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Modeling, simulation, and control of soft robots

Abstract

Soft robots are a new type of robot with deformable bodies and muscle-like actuations, which are fundamentally different from traditional robots with rigid links and motor-based actuators. Owing to their elasticity, soft robots outperform rigid ones in safety, maneuverability, and adaptability. With their advantages, many soft robots have been developed for manipulation and locomotion in recent years. However, the current state of soft robotics has significant design and development work, but lags behind in modeling and control due to the complex dynamic behavior of the soft bodies. This complexity prevents a unified dynamics model that captures the dynamic behavior, computationally-efficient algorithms to simulate the dynamics in real-time, and closed-loop control algorithms to accomplish desired dynamic responses. In this thesis, we address the three problems of modeling, simulation, and control of soft robots. For the modeling, we establish a general modeling framework for the dynamics by integrating Cosserat theory with Hamilton's principle. Such a framework can accommodate different actuation methods (e.g., pneumatic, cable-driven, artificial muscles, etc.). To simulate the proposed models, we develop efficient numerical algorithms and implement them in C++ to simulate the dynamics of soft robots in real-time. These algorithms consider qualities of the dynamics that are typically neglected (e.g., numerical damping, group structure). Using the developed numerical algorithms, we investigate the control of soft robots with the goal of achieving real-time and closed-loop control policies. Several control approaches are tested (e.g., model predictive control, reinforcement learning) for a few key tasks: reaching various points in a soft manipulator's workspace and tracking a given trajectory. The results show that model predictive control is possible but is computationally demanding, while reinforcement learning techniques are more computationally effective but require a substantial number of training samples. The modeling, simulation, and control framework developed in this thesis will lay a solid foundation to unleash the potential of soft robots for various applications, such as manipulation and locomotion.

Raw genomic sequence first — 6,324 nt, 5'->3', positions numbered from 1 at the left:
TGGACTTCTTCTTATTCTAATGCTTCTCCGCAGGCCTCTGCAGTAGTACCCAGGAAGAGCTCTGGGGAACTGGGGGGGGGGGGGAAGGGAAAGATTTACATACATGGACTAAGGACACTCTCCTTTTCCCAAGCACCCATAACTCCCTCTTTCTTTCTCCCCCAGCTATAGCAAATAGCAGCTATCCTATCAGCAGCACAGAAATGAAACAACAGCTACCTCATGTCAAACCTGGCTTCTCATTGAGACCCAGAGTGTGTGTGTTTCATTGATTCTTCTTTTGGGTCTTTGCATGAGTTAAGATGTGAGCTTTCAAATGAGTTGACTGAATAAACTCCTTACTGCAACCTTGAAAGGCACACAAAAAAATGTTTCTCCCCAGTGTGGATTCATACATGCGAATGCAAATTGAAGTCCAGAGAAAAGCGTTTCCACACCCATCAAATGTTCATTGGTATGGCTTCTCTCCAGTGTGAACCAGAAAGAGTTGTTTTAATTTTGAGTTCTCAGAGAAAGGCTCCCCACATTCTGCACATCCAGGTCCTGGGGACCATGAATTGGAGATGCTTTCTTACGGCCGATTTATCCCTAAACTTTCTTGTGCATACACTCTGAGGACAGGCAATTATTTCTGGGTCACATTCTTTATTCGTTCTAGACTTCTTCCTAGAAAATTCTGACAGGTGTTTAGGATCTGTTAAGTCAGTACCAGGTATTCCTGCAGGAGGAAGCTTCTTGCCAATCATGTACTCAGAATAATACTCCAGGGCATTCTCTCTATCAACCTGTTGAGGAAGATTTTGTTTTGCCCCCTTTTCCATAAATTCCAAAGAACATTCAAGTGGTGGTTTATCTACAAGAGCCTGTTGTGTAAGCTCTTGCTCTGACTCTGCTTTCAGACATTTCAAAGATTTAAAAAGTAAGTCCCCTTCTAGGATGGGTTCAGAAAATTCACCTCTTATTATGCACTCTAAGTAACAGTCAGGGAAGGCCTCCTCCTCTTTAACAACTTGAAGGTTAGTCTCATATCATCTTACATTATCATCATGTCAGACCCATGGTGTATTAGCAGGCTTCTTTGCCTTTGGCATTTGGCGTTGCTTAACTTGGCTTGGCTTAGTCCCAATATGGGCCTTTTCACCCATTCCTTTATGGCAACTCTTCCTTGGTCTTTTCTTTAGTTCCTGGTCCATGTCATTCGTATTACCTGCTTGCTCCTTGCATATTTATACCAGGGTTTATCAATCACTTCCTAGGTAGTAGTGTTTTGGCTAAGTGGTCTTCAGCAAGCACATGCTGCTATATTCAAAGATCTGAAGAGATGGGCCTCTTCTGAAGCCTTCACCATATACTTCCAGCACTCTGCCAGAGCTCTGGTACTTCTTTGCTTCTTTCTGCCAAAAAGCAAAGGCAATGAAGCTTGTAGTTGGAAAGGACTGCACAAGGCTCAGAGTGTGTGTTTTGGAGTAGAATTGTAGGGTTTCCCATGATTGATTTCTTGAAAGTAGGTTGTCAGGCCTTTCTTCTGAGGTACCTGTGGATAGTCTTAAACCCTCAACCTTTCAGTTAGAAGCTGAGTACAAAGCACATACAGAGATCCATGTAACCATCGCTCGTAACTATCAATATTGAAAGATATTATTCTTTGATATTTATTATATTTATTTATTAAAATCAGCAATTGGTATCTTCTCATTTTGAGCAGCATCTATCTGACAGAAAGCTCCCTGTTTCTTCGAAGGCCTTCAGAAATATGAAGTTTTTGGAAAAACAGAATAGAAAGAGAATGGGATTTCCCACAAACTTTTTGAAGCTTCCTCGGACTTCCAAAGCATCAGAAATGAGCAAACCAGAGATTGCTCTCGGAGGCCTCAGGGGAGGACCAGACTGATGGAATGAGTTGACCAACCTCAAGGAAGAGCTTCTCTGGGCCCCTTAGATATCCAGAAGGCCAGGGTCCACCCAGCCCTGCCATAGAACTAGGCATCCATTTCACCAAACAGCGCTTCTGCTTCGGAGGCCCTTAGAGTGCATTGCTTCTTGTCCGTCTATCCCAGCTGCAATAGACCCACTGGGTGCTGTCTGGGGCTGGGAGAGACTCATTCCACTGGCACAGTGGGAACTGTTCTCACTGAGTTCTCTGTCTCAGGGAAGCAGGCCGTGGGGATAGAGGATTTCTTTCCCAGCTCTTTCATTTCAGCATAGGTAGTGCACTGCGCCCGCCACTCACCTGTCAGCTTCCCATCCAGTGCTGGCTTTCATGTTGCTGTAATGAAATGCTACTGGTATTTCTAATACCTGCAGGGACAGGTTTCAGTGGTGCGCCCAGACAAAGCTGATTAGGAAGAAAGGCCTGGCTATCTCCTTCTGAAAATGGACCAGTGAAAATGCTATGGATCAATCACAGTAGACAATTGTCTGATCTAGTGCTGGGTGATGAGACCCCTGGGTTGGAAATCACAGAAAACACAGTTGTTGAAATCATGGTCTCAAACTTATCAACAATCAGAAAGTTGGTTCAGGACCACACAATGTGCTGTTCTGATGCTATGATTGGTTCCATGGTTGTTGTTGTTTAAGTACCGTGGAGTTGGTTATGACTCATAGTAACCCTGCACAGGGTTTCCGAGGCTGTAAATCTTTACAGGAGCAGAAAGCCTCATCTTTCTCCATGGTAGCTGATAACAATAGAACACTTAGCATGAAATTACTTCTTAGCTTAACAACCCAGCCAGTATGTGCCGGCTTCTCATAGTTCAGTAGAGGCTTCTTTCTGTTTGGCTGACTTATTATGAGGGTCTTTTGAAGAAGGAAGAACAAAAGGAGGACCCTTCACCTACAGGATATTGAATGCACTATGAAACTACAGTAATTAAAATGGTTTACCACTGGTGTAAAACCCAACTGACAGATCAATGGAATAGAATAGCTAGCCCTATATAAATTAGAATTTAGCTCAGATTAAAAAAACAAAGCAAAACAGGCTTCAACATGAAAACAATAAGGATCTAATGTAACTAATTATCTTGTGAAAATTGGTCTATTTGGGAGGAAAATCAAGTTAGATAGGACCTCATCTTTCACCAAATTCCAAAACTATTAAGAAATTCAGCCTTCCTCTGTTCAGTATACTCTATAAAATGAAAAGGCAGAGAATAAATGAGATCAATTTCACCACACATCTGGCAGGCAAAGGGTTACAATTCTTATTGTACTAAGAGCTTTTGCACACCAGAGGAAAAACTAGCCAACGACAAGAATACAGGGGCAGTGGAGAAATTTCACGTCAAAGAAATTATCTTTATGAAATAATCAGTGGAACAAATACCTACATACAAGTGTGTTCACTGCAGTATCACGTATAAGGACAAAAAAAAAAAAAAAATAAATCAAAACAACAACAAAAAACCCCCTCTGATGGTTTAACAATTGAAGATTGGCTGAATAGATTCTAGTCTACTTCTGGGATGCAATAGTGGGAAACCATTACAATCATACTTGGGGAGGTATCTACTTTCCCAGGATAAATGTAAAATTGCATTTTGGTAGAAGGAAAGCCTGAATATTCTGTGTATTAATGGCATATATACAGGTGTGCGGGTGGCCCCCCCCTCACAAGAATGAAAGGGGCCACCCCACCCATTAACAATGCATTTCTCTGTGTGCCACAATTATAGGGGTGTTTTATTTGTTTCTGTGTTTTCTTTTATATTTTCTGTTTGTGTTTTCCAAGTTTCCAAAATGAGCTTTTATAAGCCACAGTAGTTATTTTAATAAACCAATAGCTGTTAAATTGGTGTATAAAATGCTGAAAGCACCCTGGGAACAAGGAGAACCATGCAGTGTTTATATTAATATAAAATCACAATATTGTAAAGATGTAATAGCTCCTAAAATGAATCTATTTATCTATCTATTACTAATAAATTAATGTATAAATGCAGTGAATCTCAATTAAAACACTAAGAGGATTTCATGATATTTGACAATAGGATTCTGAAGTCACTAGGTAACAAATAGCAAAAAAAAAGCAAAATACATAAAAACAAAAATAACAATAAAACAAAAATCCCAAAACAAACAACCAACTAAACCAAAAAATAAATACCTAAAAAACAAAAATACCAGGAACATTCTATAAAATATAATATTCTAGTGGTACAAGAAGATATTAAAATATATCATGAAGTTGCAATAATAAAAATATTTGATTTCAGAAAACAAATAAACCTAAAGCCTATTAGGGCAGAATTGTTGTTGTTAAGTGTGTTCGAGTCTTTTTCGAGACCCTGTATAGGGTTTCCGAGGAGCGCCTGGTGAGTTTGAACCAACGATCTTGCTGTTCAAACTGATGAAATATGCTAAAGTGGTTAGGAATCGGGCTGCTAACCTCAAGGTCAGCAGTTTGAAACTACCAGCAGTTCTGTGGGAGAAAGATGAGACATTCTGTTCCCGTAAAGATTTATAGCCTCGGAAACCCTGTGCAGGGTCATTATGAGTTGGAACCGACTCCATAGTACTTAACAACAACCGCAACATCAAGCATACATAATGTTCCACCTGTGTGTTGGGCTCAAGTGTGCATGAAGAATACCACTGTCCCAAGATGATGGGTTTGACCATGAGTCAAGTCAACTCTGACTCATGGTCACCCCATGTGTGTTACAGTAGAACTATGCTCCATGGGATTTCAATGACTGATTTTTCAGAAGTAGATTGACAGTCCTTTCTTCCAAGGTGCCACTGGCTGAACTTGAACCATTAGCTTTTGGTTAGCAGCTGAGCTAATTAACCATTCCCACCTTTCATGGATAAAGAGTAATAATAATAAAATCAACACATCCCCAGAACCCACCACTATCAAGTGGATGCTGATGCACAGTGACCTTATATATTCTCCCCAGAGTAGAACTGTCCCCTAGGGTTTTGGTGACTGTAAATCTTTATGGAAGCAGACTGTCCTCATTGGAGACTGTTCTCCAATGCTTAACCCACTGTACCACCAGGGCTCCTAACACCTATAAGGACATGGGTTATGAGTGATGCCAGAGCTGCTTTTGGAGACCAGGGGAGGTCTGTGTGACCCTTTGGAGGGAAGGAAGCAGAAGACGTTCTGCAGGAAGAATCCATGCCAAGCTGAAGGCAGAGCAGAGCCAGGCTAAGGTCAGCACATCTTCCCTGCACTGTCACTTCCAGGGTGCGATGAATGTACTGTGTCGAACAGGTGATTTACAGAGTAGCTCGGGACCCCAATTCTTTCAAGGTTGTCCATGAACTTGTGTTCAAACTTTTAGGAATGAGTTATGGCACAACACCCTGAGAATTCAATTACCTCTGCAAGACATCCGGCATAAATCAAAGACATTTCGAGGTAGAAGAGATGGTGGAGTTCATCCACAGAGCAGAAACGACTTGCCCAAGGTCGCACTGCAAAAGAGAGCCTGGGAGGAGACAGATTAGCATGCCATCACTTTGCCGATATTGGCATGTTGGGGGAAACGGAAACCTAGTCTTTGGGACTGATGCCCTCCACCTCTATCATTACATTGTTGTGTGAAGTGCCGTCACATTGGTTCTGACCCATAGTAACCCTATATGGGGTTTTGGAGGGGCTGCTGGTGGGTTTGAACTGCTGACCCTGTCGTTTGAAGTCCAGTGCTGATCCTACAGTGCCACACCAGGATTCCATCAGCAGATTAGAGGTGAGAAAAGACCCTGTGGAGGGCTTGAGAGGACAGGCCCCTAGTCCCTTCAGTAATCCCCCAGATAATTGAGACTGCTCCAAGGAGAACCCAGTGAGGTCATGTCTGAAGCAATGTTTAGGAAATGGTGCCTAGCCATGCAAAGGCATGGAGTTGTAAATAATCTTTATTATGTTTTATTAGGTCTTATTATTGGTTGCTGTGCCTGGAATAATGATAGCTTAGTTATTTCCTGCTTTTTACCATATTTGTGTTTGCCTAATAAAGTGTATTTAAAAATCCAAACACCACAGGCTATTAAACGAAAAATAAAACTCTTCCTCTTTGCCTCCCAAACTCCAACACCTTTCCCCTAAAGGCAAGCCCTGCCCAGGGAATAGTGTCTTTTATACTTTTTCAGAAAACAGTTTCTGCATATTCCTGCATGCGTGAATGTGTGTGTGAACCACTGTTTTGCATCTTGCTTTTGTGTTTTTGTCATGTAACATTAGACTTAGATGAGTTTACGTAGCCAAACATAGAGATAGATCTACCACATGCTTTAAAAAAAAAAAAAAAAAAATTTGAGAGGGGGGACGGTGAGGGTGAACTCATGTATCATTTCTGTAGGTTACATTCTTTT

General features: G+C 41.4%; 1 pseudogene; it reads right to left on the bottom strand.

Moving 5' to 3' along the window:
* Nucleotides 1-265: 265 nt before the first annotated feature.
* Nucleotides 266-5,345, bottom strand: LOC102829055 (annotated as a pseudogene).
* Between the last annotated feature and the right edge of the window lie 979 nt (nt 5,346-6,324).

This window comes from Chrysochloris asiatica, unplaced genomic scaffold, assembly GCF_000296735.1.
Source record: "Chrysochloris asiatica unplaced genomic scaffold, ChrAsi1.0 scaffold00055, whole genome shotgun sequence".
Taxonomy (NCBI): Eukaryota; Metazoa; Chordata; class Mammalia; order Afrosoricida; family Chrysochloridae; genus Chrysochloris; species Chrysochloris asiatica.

Description

2019 Fall.
Includes bibliographical references.

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Subject

reinforcement learning
symplectic integration
soft robots
model predictive control

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